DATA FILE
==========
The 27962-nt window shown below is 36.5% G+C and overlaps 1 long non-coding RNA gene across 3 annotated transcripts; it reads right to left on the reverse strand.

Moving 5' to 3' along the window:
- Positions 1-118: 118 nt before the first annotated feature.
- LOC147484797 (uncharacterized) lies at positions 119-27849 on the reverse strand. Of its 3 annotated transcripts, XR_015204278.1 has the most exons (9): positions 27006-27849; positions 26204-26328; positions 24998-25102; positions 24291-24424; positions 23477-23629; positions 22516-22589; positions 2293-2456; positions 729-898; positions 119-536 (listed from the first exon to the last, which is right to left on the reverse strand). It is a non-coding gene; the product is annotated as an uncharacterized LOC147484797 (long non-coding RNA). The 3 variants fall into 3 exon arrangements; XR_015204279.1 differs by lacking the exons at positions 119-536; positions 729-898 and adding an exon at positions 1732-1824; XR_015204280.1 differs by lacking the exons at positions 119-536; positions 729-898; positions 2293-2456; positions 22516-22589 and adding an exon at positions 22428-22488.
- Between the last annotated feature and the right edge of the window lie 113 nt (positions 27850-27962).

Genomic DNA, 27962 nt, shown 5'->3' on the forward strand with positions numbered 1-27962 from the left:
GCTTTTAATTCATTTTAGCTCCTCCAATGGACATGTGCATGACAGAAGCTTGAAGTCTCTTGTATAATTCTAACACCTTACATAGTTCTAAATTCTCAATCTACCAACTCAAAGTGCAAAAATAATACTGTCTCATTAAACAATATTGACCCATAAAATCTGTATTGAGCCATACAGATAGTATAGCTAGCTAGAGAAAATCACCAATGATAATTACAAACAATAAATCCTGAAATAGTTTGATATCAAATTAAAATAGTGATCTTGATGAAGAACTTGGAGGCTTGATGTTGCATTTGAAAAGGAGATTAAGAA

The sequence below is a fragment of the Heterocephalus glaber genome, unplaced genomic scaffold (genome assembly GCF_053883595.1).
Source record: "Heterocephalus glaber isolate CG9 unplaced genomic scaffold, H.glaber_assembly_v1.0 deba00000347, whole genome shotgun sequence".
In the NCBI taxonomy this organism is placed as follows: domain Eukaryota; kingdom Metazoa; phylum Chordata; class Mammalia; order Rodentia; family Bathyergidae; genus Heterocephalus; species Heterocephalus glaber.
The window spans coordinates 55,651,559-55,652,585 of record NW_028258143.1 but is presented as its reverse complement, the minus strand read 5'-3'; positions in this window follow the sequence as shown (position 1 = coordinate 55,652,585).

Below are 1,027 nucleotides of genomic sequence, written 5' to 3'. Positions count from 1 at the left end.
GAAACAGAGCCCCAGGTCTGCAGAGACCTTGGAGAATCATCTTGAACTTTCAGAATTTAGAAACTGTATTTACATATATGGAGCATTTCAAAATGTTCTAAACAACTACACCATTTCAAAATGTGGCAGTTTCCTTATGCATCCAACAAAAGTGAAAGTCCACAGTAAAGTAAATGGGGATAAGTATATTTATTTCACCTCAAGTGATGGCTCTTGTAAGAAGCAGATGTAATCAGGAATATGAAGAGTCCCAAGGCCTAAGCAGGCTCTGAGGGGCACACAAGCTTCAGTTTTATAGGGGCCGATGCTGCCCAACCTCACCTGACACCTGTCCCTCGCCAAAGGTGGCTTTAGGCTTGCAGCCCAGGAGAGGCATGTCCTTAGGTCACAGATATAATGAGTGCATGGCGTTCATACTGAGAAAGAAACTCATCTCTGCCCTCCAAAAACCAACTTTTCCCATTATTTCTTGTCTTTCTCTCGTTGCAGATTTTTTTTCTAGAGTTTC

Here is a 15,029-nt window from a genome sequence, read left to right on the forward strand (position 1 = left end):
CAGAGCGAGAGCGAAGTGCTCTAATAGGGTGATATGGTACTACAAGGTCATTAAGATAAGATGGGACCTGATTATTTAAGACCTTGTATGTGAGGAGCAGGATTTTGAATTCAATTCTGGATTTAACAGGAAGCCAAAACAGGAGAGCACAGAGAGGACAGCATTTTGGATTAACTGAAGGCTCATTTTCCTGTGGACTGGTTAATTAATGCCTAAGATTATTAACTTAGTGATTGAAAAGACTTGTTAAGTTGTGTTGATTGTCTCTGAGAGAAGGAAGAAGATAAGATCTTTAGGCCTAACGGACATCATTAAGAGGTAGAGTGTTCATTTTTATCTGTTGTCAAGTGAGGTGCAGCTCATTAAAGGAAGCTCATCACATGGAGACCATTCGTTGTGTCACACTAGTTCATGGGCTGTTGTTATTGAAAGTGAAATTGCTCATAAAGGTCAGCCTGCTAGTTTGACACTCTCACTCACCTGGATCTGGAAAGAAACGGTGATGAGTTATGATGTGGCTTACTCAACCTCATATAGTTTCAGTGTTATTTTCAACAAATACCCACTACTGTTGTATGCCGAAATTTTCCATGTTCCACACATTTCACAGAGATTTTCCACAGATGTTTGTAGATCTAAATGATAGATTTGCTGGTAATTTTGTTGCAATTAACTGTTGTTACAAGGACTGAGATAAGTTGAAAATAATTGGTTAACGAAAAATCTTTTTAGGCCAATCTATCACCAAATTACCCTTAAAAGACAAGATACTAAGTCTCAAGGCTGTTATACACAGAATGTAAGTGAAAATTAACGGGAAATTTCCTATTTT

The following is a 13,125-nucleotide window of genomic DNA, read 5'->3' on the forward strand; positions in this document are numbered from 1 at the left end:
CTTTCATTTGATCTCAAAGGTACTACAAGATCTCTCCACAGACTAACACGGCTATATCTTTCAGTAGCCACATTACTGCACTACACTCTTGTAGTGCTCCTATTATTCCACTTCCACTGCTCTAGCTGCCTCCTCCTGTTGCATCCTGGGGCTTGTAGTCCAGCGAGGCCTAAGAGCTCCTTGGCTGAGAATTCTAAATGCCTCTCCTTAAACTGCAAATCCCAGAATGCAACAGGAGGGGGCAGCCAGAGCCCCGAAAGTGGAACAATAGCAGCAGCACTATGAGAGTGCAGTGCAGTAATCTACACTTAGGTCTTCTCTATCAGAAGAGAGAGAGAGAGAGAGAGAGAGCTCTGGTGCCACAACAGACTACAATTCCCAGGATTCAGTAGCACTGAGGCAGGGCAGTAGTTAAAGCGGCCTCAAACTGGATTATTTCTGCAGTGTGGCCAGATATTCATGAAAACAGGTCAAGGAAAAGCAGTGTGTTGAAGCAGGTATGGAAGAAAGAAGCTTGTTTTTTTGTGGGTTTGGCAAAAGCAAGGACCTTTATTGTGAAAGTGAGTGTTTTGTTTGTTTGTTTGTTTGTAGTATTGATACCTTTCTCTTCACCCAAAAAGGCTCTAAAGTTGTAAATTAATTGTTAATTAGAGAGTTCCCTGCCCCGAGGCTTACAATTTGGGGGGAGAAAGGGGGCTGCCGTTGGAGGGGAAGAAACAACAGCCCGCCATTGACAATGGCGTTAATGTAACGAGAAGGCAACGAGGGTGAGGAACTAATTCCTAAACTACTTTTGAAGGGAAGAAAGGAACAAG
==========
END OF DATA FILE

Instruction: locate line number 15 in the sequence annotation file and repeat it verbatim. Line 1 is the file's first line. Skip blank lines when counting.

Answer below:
CAGAGCGAGAGCGAAGTGCTCTAATAGGGTGATATGGTACTACAAGGTCATTAAGATAAGATGGGACCTGATTATTTAAGACCTTGTATGTGAGGAGCAGGATTTTGAATTCAATTCTGGATTTAACAGGAAGCCAAAACAGGAGAGCACAGAGAGGACAGCATTTTGGATTAACTGAAGGCTCATTTTCCTGTGGACTGGTTAATTAATGCCTAAGATTATTAACTTAGTGATTGAAAAGACTTGTTAAGTTGTGTTGATTGTCTCTGAGAGAAGGAAGAAGATAAGATCTTTAGGCCTAACGGACATCATTAAGAGGTAGAGTGTTCATTTTTATCTGTTGTCAAGTGAGGTGCAGCTCATTAAAGGAAGCTCATCACATGGAGACCATTCGTTGTGTCACACTAGTTCATGGGCTGTTGTTATTGAAAGTGAAATTGCTCATAAAGGTCAGCCTGCTAGTTTGACACTCTCACTCACCTGGATCTGGAAAGAAACGGTGATGAGTTATGATGTGGCTTACTCAACCTCATATAGTTTCAGTGTTATTTTCAACAAATACCCACTACTGTTGTATGCCGAAATTTTCCATGTTCCACACATTTCACAGAGATTTTCCACAGATGTTTGTAGATCTAAATGATAGATTTGCTGGTAATTTTGTTGCAATTAACTGTTGTTACAAGGACTGAGATAAGTTGAAAATAATTGGTTAACGAAAAATCTTTTTAGGCCAATCTATCACCAAATTACCCTTAAAAGACAAGATACTAAGTCTCAAGGCTGTTATACACAGAATGTAAGTGAAAATTAACGGGAAATTTCCTATTTT